US Supreme Court conservatives question Biden student debt relief


US Supreme Court conservatives question Biden student debt relief
© Reuters. FILE PHOTO: U.S. President Joe Biden delivers remarks about the student loan forgiveness program from an auditorium on the White House campus in Washington, U.S., October 17, 2022. REUTERS/Leah Millis


By John Kruzel and Andrew Chung

WASHINGTON (Reuters) -Conservative U.S. Supreme Court justices on Tuesday signaled skepticism over the legality of President Joe Biden’s plan to cancel $430 billion in student debt for about 40 million borrowers, with the fate of his policy that fulfilled a campaign promise hanging in the balance.

The nine justices heard arguments in the Biden administration’s appeal of two lower court rulings blocking the policy that he announced last August in legal challenges brought by six conservative-leaning states and two individual student loan borrowers opposed to the plan’s eligibility requirements. The arguments were ongoing.

Under the Democratic president’s plan, the U.S. government would forgive up to $10,000 in federal student debt for Americans making under $125,000 who took out loans to pay for college and other post-secondary education and $20,000 for recipients of Pell grants awarded to students from lower-income families.

U.S. Solicitor General Elizabeth Prelogar, defending the program on behalf of Biden’s administration, faced skeptical questions from conservative members of the court including Chief Justice John Roberts and Justices Samuel Alito, Clarence Thomas and Brett Kavanaugh.

Roberts questioned whether the scale of the debt relief could be considered a mere modification of an existing student loan program.

“We’re talking about half a trillion dollars and 43 million Americans. How does that fit under the normal understanding of ‘modify’?” Roberts asked.

The policy, intended to ease the financial burden on debt-saddled borrowers, faced scrutiny by the court under the so-called major questions doctrine. Its 6-3 conservative majority has employed this muscular judicial approach to invalidate major Biden policies deemed lacking clear congressional authorization.

Liberal Justice Sonia Sotomayor also noted the high-dollar amount at issue.

“How do you deal with that?” Sotomayor asked Prelogar. “That seems to favor the argument that this is a major question.”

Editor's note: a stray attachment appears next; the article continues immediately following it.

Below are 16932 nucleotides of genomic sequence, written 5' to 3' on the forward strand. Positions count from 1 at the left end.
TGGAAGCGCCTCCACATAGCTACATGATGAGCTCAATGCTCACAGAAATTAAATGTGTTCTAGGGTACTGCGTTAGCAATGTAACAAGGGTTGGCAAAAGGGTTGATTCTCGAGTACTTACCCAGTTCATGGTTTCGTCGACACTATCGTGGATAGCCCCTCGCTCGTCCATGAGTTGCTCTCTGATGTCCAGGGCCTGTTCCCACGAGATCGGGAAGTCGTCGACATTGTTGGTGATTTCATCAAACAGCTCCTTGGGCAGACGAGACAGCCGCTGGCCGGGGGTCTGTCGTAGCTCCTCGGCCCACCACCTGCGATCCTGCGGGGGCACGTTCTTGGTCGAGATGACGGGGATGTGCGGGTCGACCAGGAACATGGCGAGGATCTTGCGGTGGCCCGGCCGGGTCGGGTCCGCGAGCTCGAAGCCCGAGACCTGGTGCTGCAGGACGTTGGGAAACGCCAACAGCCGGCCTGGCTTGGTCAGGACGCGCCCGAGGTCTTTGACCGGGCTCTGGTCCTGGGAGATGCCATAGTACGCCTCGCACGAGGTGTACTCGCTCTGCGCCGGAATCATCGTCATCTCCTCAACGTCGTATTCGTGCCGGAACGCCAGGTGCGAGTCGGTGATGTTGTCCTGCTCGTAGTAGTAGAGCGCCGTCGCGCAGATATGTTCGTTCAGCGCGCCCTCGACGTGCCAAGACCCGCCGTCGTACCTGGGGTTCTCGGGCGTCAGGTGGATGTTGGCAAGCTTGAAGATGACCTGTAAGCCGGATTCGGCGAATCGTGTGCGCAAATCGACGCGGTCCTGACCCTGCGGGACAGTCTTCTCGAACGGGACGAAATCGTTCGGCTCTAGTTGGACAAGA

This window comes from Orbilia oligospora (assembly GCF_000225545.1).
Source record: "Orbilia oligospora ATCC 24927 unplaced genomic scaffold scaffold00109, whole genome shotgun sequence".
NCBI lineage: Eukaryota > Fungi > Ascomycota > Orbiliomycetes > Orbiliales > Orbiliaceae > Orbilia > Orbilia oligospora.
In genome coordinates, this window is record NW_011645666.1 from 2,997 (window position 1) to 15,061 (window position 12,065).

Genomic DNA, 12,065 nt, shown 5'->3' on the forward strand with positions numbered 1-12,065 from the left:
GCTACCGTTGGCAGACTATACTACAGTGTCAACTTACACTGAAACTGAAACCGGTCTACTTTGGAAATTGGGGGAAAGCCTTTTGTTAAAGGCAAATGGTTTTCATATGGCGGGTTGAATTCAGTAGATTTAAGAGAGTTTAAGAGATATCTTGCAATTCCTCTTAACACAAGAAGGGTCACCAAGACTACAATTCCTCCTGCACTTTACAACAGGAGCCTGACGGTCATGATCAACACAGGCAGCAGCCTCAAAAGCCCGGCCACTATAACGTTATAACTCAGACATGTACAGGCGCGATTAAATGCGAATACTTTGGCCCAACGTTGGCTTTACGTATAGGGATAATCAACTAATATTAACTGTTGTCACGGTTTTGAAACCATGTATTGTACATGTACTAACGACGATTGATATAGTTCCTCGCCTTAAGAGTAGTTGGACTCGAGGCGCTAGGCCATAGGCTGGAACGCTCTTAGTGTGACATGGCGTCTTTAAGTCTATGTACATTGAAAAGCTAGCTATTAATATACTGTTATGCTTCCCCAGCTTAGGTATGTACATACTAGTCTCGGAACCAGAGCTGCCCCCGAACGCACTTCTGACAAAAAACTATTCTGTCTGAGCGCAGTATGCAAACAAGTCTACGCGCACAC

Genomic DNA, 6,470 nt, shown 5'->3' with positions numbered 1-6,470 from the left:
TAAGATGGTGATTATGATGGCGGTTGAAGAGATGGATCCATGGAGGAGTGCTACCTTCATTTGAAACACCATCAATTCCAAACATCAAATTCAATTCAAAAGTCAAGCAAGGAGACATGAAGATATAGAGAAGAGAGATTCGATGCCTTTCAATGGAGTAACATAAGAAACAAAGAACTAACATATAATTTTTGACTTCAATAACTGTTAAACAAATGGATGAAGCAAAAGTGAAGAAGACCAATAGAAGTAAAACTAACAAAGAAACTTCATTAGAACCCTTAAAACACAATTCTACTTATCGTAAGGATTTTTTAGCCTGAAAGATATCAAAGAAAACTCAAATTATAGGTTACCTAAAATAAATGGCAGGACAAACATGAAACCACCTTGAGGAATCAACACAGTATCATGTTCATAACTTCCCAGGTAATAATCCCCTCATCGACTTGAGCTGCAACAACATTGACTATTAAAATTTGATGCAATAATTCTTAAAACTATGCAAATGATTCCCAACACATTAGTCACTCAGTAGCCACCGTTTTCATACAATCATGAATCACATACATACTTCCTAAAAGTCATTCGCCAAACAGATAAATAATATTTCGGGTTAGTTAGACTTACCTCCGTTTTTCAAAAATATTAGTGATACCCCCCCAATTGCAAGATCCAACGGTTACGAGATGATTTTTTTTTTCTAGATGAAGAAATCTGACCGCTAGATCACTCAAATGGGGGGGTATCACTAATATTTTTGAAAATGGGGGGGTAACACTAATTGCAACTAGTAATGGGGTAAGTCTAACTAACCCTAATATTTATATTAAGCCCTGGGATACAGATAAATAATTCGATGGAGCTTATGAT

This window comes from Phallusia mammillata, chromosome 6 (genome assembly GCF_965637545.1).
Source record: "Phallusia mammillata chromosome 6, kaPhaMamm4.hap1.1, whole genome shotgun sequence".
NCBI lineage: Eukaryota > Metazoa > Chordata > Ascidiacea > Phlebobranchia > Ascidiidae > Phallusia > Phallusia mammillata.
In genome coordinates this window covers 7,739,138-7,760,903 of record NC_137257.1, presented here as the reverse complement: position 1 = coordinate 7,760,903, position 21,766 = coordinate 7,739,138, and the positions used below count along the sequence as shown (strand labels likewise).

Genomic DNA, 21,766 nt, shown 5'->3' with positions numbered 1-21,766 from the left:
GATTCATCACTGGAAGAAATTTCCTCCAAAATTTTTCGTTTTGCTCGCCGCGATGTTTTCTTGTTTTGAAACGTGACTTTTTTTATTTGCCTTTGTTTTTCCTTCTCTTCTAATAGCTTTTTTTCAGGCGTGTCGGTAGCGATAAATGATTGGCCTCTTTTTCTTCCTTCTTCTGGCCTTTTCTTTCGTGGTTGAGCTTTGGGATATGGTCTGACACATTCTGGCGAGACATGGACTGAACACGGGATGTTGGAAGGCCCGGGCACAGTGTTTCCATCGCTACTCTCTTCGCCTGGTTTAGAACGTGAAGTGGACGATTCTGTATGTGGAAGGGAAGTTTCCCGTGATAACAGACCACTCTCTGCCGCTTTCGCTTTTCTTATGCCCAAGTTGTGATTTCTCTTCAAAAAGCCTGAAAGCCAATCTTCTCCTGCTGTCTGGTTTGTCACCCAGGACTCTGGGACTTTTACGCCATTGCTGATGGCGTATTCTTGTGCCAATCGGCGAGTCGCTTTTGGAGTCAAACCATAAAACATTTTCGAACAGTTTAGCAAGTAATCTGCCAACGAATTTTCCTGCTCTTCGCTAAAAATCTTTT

Questioned by Alito about whether a member of Congress would consider this policy a major question, Prelogar said, “Of course, we acknowledge that this is an economically significant action. But I think that can’t possibly be the sole measure for triggering application of the major questions doctrine.”

Prelogar added that Biden’s plan “is not an assertion of regulatory authority at all. This is the administration of a benefits program.”

Biden’s administration has said the plan is authorized under a 2003 federal law called the Higher Education Relief Opportunities for Students Act, or HEROES Act, which authorizes the U.S. education secretary to “waive or modify” student financial assistance during war or national emergencies.”

Many borrowers experienced financial strain during the COVID-19 pandemic, a declared public health emergency. Beginning in 2020, the administrations of President Donald Trump, a Republican, and Biden, a Democrat, repeatedly paused federal student loan payments and halted interest from accruing, relying upon the HEROES Act.

Prelogar said that “national policies these days frequently do involve more substantial costs or trigger political controversy.”

The program fulfilled Biden’s 2020 campaign promise to cancel a portion of the nation’s $1.6 trillion in federal student loan debt but was criticized by Republicans and others as an overreach of his authority.

The states that challenged it were Arkansas, Iowa, Kansas, Missouri, Nebraska and South Carolina. The individual borrowers were Myra Brown and Alexander Taylor.


Roberts told Prelogar that the case reminded him of an effort by Trump that was blocked by the Supreme Court to end a program that protects from deportation hundreds of thousands of immigrants, often called “Dreamers,” who entered the United States illegally as children.

“This is a case that presents extraordinarily serious, important issues about the role of Congress and about the role that we should exercise in scrutinizing that – significant enough that the major questions doctrine ought to be considered implicated?” Roberts asked.

Kavanaugh said that Congress, in the HEROES Act, did not specifically authorize loan cancellation or forgiveness and that Biden’s administration acted to implement a “massive new program.”

“That seems problematic,” Kavanaugh said.

Hundreds of demonstrators including borrowers jammed the sidewalk in front of the court building, rallying in favor of Biden’s relief plan. In a message posted to Twitter, Biden wrote, “The relief is critical to over 40 million Americans as they recover from the economic crisis caused by the pandemic. We’re confident it’s legal.”

The court’s liberal justices raised doubts that the state challengers had the proper legal standing to bring their lawsuit based on the claim that Biden’s plan would harm Missouri-based student loan servicer known as the Higher Education Loan Authority of the State of Missouri (MOHELA). They noted MOHELA did not itself bring the lawsuit.

“Why isn’t MOHELA responsible for deciding whether to bring this suit?” liberal Justice Elena Kagan asked Nebraska Solicitor General James Campbell.

Conservative Justice Amy Coney Barrett pressed further: “If MOHELA is an arm of the state, why didn’t you just strong-arm MOHELA and say, ‘You’ve got to pursue this?'” Barrett asked Campbell.

A ruling is due by the end of June.

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